Luckily, there's no such danger here. Billed as "a nostalgic look at the history of the American railroad as told in story and song by the legendary Johnny Cash," Nicholas Webster and Dyann Rivkin's documentary was originally filmed and aired in 1974. Just shy of an hour long, it uses a variety of narrative devices, including elaborately staged re-creations of historic events and defining moments in train history. We see the first-ever trainjacking, in which Northern soldiers posing as Southerners stole a train from Big Shanty, Ga., and tried to flee up north with it. Victorian paper-doll diagrams describe early experimental trains, including some powered by sails and horses. A rogue's gallery of characters appears along the way, from train robbers, hobos, cowboys and workmen to robber barons and railway financiers.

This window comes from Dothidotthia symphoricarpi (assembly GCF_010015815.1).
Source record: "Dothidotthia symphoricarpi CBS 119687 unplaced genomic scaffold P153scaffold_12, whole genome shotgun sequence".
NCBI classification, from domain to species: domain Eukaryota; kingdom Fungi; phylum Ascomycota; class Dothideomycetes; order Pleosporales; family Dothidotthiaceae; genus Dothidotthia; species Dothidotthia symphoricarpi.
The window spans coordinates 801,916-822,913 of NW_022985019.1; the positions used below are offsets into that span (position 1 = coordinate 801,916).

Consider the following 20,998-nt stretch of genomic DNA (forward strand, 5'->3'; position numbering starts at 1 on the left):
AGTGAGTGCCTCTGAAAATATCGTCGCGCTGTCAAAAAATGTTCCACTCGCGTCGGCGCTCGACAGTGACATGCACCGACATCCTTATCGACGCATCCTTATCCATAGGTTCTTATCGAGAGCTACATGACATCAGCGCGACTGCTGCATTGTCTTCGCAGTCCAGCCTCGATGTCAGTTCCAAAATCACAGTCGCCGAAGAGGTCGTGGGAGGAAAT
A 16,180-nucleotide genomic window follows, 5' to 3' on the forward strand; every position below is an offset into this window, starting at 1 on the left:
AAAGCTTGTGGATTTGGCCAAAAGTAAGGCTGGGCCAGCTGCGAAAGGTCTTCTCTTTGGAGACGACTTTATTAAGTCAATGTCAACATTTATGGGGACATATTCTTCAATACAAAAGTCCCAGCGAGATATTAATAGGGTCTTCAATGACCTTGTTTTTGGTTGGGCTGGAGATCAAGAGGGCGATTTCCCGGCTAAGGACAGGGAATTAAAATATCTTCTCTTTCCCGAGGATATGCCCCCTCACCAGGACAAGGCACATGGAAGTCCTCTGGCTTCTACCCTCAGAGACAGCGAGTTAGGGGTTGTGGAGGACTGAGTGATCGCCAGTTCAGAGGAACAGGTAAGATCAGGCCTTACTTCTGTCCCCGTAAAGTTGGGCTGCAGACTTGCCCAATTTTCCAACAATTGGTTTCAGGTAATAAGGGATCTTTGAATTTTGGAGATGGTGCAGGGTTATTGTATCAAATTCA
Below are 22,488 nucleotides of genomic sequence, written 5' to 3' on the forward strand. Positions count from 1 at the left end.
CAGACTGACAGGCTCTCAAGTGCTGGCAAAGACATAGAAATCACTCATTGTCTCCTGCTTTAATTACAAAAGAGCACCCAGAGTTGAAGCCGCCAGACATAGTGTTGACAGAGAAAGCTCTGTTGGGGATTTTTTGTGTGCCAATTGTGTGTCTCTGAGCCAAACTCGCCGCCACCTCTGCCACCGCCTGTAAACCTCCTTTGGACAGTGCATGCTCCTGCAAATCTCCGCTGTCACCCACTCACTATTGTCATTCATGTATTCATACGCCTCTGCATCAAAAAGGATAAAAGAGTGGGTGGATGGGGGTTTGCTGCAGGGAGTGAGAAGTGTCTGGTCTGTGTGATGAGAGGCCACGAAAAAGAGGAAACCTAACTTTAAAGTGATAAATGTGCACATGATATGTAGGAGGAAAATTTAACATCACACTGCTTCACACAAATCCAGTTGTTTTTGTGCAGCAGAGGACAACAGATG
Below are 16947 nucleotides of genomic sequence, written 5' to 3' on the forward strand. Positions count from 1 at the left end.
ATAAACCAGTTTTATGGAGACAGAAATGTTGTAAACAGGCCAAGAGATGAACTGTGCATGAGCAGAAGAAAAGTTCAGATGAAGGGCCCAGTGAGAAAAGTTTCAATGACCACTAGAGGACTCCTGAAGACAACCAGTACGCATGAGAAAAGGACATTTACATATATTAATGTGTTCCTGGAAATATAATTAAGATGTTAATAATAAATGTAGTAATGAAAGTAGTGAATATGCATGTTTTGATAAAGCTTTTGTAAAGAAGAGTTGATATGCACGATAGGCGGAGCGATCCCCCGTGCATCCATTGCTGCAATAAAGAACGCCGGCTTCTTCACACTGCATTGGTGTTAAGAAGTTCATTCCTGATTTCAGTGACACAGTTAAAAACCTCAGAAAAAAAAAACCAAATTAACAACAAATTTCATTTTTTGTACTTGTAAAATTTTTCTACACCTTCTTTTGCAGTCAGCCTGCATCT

It's not a completely smooth ride. A segment on steel-drivin' man John Henry plays like a karaoke video. And the ending feels a bit like an Amtrak commercial. But it's worth enduring any rough spots just to see Johnny Cash, dressed in ever-rotating tuxedos, singing train songs while hanging off antique steam engines, riding in boxcars and sitting around a campfire. It's like having the Man in Black personally guide you through a railway museum. And that's pretty cool.